I’ll tell you right now why I don’t strength train. I don’t know how. I have never done it. I don’t know how to work the machines, except that spread eagle one where I show the entire gym the crotch of my shorts. I have no clue which exercises/moves are best for runners. I know I’m a broken record. I was supposed to start this about a month ago, but I am a winner loser.

This is where you come in. Get me unstuck.

Is strength training a part of your routine?

If you have a strength training program, I need some pointers. What exercise or plan have you found most helpful to you as a runner? Any links you could share?

Parting is such sweet sorrow,

SUAR

61 comments:

  1. "st-uh-rength... tuh-rain-eeeng". Never heard of it.

    ReplyDelete
  2. I am a strength training queen! Kind of...

    If you belong to a gym, they will probably have a weight lifting class. My experience with these is that they tend to be lighter weight / higher reps but it can be a great introduction to lifting.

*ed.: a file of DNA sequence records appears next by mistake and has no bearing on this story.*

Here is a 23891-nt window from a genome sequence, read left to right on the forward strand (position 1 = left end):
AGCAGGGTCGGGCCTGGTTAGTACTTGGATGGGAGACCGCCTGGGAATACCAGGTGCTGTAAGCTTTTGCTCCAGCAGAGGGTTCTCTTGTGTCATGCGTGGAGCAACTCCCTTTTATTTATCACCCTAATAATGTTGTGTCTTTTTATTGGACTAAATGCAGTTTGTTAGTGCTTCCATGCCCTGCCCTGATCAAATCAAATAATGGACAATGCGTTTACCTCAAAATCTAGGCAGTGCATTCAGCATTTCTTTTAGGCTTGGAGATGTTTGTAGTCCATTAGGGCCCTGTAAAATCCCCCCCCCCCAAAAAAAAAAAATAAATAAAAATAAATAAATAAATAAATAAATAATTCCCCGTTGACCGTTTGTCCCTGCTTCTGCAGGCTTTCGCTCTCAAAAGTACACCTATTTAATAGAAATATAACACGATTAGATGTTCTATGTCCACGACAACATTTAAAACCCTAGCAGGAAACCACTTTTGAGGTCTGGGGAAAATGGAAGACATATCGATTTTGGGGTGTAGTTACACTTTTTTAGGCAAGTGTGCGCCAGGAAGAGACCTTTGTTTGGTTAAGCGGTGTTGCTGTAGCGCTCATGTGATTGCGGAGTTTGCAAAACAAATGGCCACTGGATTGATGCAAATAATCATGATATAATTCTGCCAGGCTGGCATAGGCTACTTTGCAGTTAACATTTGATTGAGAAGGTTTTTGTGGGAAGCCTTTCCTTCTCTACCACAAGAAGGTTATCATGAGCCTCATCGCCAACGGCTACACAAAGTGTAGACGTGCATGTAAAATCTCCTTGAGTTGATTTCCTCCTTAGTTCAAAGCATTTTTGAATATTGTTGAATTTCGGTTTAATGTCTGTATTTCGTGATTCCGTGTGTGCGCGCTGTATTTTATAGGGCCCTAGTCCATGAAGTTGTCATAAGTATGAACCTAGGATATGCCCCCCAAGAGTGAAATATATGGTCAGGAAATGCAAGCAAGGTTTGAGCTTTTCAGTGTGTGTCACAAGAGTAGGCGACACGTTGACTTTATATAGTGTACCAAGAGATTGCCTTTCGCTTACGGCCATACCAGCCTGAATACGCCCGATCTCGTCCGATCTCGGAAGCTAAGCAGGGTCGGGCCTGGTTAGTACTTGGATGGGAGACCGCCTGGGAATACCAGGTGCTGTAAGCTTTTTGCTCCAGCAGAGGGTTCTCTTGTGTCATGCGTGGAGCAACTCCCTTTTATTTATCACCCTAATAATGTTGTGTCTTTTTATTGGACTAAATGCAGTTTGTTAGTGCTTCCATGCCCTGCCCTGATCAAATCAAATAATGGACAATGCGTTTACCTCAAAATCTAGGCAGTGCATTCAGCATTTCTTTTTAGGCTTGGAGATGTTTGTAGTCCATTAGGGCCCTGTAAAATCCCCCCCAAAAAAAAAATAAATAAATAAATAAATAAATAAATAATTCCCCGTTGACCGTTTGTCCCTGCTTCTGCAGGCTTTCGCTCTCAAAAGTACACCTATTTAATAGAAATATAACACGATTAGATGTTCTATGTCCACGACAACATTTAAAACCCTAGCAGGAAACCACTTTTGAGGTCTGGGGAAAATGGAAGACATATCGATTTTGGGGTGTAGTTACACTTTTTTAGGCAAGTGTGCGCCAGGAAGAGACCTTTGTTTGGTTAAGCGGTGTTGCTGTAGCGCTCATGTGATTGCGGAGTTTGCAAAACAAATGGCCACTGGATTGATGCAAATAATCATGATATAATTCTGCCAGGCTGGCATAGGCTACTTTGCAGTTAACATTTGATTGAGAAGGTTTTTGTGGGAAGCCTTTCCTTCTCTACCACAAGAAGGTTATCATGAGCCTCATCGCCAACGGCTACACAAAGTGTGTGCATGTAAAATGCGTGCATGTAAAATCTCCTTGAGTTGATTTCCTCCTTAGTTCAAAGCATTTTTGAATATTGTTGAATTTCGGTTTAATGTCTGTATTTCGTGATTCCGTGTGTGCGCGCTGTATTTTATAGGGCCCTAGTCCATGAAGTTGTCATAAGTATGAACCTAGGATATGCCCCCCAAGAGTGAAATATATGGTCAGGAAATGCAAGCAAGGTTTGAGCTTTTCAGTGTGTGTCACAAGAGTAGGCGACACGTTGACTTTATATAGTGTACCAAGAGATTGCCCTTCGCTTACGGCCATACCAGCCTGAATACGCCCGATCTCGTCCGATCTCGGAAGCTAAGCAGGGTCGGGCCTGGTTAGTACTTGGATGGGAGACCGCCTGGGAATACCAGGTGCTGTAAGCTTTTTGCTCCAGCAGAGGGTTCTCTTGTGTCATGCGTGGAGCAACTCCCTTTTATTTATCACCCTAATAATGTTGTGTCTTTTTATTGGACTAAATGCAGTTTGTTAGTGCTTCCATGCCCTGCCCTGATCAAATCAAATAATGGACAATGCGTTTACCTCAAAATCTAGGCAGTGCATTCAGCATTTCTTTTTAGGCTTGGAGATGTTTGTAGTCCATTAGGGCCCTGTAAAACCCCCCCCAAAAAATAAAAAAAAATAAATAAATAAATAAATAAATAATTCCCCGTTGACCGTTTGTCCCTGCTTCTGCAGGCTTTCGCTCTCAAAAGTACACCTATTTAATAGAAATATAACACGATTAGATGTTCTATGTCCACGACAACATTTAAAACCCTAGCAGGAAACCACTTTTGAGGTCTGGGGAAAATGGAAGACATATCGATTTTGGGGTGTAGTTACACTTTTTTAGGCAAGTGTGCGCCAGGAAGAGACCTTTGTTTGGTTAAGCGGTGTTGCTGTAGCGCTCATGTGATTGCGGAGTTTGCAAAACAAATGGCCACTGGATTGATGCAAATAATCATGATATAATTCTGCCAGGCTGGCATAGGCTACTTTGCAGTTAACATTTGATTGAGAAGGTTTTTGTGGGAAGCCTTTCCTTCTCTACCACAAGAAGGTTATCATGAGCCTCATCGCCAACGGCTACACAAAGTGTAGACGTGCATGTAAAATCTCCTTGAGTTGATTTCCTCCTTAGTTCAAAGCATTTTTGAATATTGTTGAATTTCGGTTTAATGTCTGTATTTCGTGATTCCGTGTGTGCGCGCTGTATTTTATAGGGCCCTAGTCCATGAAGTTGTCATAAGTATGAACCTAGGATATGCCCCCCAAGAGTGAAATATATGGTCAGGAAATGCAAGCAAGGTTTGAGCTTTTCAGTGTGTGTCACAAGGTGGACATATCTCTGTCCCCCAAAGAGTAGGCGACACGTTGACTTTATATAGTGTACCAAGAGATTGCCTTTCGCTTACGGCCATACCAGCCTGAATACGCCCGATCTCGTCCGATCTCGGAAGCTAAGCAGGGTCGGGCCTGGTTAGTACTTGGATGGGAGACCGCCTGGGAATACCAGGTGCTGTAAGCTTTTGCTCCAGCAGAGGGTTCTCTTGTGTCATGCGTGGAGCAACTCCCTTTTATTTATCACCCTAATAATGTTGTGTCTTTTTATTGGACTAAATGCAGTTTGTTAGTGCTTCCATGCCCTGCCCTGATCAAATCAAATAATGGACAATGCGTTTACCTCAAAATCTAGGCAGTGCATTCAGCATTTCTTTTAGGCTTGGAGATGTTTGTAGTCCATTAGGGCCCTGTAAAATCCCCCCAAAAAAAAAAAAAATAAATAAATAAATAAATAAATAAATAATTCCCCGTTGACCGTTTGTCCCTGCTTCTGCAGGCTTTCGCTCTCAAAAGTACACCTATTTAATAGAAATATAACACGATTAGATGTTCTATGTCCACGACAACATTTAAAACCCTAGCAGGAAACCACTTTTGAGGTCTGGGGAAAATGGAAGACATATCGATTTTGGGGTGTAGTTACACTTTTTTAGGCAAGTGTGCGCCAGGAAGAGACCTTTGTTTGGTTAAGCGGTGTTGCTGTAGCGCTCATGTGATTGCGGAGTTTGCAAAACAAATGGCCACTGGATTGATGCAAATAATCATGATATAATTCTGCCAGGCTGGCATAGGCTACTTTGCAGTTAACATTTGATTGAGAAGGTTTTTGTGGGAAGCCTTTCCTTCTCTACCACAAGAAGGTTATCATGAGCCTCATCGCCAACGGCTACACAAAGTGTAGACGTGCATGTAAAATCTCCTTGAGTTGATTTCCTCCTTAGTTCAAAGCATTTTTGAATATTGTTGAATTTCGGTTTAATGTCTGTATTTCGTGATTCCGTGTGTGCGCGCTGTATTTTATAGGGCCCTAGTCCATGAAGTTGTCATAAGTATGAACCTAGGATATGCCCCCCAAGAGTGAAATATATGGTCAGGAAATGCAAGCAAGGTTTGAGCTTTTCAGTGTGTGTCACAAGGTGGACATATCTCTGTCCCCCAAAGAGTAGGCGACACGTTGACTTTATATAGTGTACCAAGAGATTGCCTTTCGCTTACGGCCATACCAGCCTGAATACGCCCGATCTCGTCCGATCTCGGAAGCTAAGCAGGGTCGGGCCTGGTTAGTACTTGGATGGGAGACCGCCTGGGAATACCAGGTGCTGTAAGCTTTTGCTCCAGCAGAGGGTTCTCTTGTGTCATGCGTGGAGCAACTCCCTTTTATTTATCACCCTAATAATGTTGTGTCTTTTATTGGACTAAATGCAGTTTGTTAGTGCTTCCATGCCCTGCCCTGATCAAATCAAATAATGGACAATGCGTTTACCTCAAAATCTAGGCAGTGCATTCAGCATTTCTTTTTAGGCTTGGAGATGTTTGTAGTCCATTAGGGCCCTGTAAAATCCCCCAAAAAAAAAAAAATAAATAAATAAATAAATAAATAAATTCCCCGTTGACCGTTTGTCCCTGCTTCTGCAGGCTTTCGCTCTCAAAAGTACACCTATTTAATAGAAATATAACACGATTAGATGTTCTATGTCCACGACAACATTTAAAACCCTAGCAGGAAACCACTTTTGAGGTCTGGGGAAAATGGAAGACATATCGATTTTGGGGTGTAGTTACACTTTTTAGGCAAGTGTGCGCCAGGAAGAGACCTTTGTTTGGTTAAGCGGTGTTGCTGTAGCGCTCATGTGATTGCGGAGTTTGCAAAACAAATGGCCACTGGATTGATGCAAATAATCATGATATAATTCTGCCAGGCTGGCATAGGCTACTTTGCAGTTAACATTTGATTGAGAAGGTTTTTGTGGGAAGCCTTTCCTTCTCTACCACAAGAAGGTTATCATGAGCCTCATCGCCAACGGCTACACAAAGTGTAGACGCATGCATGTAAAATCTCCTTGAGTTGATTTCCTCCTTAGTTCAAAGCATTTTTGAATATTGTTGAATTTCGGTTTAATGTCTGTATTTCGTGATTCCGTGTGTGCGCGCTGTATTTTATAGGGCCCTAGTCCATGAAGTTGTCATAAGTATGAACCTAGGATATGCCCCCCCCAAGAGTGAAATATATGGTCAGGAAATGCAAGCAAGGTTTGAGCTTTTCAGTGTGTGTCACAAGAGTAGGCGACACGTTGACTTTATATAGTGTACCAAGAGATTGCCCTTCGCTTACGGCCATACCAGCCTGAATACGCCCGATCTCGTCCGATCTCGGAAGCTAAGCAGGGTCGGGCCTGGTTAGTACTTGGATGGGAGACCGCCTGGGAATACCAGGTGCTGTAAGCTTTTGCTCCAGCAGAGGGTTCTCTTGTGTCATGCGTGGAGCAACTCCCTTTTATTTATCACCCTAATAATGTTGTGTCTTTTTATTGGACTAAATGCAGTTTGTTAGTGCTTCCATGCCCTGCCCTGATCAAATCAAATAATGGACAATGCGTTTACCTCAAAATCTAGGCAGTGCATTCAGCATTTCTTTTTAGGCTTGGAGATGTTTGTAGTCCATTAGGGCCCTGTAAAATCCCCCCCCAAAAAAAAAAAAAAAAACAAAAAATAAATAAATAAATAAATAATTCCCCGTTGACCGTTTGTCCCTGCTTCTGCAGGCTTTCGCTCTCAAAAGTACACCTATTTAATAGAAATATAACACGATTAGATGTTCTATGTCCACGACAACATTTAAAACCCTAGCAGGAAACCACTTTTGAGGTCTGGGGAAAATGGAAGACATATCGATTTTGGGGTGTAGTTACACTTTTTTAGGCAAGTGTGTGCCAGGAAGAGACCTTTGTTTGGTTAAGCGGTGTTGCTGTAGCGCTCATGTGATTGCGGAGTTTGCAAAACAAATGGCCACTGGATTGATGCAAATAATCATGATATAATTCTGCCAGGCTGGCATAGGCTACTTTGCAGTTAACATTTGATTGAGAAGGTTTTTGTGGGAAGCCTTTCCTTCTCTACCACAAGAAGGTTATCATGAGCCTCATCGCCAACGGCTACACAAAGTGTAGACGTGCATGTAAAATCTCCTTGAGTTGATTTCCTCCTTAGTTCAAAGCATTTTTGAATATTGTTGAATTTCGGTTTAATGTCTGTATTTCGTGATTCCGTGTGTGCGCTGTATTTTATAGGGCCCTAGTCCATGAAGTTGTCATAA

I also made it half way through the New Rules of Lifting for Women book. I got busy and wasn't making it to the gym, so I haven't done the program in a while. But that has been replaced by my new baby...

    CROSSFIT! Functional movement FTW. I feel so much stronger since I started a month ago.

    Best of luck to you!

    ReplyDelete
  3. Yes! I definitely lift weights to keep my muscles strong and balanced. And hopefully it will help my running too. I don't belong to a gym (I live in the middle of nowhere). So I use DVD's to pump some iron 3-4 times a week. Honestly, runnersworld.com has a lot of really great runner weight training workouts. If I had access to a gym, I would probably follow their ideas. Maybe you can make a Shut Up + Flex shirt for when you are strength training??

    ReplyDelete